Late Endosomes: Sorting and Partitioning in Multivesicular Bodies


  • Robert C. Piper,

    1. Department of Physiology and Biophysics, University of Iowa, Iowa City, IA 52242, USA
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  • J. Paul Luzio

    Corresponding author
    1. Department of Clinical Biochemistry and Cambridge Institute for Medical Research, University of Cambridge, Addenbrooke's Hospital, Hills Road, Cambridge, CB2 2XY, UK
      *Corresponding author: J. Paul Luzio,
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*Corresponding author: J. Paul Luzio, JPL10@CAM.AC.UK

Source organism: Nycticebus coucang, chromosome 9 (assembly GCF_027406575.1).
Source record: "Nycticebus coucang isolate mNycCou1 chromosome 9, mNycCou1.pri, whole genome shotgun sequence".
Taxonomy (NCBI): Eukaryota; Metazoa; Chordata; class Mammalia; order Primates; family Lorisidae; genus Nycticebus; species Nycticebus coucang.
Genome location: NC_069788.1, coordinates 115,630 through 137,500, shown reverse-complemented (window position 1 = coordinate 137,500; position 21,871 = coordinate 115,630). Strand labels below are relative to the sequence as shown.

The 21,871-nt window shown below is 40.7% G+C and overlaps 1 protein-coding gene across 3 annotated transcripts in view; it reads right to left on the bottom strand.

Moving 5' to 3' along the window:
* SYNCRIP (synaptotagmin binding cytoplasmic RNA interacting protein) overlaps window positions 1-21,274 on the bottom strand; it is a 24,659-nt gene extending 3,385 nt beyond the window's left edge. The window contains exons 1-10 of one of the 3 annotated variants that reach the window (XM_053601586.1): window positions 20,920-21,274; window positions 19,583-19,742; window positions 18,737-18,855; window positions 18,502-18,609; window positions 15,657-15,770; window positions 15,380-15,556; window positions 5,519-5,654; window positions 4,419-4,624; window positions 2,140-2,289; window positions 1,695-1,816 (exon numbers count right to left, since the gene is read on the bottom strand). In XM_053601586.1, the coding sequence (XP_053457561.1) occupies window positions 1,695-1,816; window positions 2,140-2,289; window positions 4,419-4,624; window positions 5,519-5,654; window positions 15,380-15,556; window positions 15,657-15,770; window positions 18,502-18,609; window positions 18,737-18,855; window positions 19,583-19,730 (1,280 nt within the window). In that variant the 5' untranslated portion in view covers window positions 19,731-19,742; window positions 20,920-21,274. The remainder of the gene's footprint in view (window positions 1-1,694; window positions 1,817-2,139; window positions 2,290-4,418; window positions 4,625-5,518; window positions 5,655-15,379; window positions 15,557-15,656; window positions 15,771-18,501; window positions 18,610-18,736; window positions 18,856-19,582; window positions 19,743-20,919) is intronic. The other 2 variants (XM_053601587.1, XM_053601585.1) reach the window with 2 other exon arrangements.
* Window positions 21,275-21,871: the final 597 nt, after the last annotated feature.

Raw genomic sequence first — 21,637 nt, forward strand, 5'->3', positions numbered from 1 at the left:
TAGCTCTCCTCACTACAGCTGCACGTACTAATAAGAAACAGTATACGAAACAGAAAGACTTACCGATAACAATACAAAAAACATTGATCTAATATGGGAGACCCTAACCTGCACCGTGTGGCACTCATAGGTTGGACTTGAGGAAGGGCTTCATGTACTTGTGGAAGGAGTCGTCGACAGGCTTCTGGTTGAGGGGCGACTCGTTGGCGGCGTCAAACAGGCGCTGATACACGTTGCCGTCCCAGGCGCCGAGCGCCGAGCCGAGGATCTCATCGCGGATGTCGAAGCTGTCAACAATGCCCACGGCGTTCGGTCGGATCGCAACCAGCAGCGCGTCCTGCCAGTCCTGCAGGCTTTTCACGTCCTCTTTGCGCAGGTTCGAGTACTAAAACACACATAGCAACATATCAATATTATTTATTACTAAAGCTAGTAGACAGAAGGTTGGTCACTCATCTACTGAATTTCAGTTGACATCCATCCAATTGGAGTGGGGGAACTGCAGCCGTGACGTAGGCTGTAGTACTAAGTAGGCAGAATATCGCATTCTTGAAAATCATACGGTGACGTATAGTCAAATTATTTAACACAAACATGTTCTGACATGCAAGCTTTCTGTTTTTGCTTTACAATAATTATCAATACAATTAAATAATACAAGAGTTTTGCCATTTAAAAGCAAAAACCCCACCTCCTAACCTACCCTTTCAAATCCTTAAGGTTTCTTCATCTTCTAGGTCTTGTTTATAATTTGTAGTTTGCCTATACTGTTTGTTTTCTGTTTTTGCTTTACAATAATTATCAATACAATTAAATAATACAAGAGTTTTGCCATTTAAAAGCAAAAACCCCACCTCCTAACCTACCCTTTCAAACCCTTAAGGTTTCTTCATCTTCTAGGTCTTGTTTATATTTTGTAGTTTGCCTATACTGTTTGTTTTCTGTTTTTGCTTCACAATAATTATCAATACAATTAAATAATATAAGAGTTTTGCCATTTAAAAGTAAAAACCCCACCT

Late endosomes, which have the morphological characteristics of multivesicular bodies, have received relatively little attention in comparison with early endosomes and lysosomes. Recent work in mammalian and yeast cells has given insights into their structure and function, including the generation of their multivesicular morphology. Lipid partitioning to create microdomains enriched in specific lipids is observed in late endosomes, with some lumenal vesicles enriched in lysobisphosphatidic acid and others in phosphatidylinositol 3-phosphate. Sorting of membrane proteins into the lumenal vesicles may occur because of the properties of their trans-membrane domains, or as a result of tagging with ubiquitin. Yeast class E Vps proteins and their mammalian orthologs are the best candidates to make up the protein machinery that controls inward budding, a process that starts in early endosomes. Late endosomes are able to undergo homotypic fusion events and also heterotypic fusion with lysosomes, a process that delivers endocytosed macromolecules for proteolytic degradation.